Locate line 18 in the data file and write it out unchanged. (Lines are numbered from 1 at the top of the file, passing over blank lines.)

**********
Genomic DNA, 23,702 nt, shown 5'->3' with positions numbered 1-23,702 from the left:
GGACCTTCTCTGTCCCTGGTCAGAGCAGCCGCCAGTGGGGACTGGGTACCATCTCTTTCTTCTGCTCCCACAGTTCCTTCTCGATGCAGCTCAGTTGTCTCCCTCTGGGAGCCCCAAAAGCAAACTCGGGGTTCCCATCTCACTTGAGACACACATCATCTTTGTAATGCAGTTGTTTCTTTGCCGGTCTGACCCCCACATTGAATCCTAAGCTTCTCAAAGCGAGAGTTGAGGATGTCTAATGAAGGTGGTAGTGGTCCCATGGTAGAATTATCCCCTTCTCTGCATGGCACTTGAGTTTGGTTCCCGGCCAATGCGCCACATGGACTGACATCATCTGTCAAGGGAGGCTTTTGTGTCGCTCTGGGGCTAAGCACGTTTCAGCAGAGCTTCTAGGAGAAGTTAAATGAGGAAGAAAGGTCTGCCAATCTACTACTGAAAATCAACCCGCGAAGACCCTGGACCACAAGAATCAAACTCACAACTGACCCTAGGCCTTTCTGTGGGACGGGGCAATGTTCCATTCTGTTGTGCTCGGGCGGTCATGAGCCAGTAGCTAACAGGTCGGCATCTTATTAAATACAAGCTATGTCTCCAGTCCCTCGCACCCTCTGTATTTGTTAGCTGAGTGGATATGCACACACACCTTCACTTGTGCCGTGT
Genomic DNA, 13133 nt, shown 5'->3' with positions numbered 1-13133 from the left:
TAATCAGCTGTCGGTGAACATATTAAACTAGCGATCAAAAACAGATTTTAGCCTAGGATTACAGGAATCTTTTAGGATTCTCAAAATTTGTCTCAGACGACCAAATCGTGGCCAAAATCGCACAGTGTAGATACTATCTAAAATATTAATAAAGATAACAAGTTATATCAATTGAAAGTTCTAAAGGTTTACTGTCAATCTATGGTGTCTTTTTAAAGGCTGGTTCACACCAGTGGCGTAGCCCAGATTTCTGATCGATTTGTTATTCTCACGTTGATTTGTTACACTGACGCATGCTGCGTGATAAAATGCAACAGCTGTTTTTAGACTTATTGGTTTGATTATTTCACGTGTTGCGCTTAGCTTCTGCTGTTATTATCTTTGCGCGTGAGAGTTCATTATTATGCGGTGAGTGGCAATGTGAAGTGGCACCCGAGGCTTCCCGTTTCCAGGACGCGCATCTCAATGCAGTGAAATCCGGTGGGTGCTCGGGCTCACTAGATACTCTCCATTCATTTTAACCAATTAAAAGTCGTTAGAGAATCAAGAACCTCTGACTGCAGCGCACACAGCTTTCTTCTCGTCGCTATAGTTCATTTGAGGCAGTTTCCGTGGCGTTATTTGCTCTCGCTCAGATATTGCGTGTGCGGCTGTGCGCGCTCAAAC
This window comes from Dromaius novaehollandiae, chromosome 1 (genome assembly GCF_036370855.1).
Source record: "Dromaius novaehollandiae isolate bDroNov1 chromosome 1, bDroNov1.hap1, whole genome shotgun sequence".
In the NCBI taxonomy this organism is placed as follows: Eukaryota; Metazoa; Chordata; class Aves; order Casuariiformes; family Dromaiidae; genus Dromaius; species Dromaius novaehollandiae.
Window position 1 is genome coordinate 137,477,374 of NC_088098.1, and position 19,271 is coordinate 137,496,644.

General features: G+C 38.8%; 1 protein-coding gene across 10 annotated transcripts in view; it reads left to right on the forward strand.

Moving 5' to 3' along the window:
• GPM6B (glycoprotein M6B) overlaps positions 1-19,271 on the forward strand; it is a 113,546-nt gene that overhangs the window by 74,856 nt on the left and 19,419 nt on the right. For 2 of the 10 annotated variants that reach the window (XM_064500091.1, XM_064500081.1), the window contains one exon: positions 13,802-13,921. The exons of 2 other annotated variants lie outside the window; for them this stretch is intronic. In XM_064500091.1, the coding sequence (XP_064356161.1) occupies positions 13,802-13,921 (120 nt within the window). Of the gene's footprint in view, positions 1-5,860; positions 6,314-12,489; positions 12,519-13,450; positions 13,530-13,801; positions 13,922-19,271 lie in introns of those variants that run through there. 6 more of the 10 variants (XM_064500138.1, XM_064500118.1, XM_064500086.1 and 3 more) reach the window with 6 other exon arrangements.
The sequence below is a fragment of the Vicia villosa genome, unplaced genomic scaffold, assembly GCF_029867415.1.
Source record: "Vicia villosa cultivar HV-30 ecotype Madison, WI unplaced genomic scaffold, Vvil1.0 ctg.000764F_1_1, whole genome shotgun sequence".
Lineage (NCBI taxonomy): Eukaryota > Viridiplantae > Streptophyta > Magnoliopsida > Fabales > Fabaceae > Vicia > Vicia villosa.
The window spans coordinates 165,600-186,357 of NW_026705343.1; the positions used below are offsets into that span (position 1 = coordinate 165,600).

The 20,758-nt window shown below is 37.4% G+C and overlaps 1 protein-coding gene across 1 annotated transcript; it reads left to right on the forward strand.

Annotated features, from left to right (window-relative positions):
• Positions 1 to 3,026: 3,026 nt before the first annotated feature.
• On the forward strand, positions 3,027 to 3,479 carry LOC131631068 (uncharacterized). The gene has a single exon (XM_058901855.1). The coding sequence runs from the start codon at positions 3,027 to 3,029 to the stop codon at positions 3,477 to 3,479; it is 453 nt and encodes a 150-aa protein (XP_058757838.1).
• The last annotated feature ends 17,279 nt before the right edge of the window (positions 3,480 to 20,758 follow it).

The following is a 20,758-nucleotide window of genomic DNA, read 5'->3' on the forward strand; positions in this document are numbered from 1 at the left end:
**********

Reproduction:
• Positions 1 to 3,026: 3,026 nt before the first annotated feature.